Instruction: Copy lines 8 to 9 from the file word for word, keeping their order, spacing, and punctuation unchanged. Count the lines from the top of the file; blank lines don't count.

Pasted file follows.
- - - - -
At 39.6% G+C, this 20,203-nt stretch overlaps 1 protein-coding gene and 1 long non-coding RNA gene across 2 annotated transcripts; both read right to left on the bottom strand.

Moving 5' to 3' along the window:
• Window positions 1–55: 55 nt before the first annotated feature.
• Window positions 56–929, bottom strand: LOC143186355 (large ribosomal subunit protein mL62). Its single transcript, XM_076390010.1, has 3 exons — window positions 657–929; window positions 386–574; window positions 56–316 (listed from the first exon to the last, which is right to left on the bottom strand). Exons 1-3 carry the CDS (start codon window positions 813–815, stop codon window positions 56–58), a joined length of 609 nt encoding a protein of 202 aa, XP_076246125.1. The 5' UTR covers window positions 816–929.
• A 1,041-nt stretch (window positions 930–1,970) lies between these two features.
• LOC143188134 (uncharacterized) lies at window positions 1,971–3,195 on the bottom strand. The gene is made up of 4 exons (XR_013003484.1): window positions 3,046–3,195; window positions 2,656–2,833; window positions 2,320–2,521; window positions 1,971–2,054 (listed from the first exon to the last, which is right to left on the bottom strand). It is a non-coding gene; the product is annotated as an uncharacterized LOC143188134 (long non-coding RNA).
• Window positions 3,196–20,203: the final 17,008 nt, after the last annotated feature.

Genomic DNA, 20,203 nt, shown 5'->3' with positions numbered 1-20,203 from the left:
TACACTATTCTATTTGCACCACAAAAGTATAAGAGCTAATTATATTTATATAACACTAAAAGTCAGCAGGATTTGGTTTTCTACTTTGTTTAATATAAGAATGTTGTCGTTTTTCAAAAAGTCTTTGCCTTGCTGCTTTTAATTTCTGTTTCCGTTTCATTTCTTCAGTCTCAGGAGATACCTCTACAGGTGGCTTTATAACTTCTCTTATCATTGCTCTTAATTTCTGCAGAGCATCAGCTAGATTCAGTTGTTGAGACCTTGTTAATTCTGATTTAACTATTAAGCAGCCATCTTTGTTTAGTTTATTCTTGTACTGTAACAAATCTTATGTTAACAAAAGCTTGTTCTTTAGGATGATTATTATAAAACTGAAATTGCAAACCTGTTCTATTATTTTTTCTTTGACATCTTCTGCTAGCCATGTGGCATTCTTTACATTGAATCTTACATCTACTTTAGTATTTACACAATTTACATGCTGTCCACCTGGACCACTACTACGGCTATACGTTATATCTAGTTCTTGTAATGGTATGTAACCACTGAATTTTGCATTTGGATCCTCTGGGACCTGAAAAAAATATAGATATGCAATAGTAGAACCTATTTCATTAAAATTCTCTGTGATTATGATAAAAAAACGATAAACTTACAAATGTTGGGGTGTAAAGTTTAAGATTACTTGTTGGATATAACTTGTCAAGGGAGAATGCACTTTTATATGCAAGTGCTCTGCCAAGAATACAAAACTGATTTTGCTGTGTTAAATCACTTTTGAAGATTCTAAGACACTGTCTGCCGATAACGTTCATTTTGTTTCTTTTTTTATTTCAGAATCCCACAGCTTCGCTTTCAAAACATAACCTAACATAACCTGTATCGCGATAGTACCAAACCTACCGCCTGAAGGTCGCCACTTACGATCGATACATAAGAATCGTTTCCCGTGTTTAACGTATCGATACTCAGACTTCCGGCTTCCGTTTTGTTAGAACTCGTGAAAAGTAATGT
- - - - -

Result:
Genomic DNA, 20,203 nt, shown 5'->3' with positions numbered 1-20,203 from the left:
TACACTATTCTATTTGCACCACAAAAGTATAAGAGCTAATTATATTTATATAACACTAAAAGTCAGCAGGATTTGGTTTTCTACTTTGTTTAATATAAGAATGTTGTCGTTTTTCAAAAAGTCTTTGCCTTGCTGCTTTTAATTTCTGTTTCCGTTTCATTTCTTCAGTCTCAGGAGATACCTCTACAGGTGGCTTTATAACTTCTCTTATCATTGCTCTTAATTTCTGCAGAGCATCAGCTAGATTCAGTTGTTGAGACCTTGTTAATTCTGATTTAACTATTAAGCAGCCATCTTTGTTTAGTTTATTCTTGTACTGTAACAAATCTTATGTTAACAAAAGCTTGTTCTTTAGGATGATTATTATAAAACTGAAATTGCAAACCTGTTCTATTATTTTTTCTTTGACATCTTCTGCTAGCCATGTGGCATTCTTTACATTGAATCTTACATCTACTTTAGTATTTACACAATTTACATGCTGTCCACCTGGACCACTACTACGGCTATACGTTATATCTAGTTCTTGTAATGGTATGTAACCACTGAATTTTGCATTTGGATCCTCTGGGACCTGAAAAAAATATAGATATGCAATAGTAGAACCTATTTCATTAAAATTCTCTGTGATTATGATAAAAAAACGATAAACTTACAAATGTTGGGGTGTAAAGTTTAAGATTACTTGTTGGATATAACTTGTCAAGGGAGAATGCACTTTTATATGCAAGTGCTCTGCCAAGAATACAAAACTGATTTTGCTGTGTTAAATCACTTTTGAAGATTCTAAGACACTGTCTGCCGATAACGTTCATTTTGTTTCTTTTTTTATTTCAGAATCCCACAGCTTCGCTTTCAAAACATAACCTAACATAACCTGTATCGCGATAGTACCAAACCTACCGCCTGAAGGTCGCCACTTACGATCGATACATAAGAATCGTTTCCCGTGTTTAACGTATCGATACTCAGACTTCCGGCTTCCGTTTTGTTAGAACTCGTGAAAAGTAATGT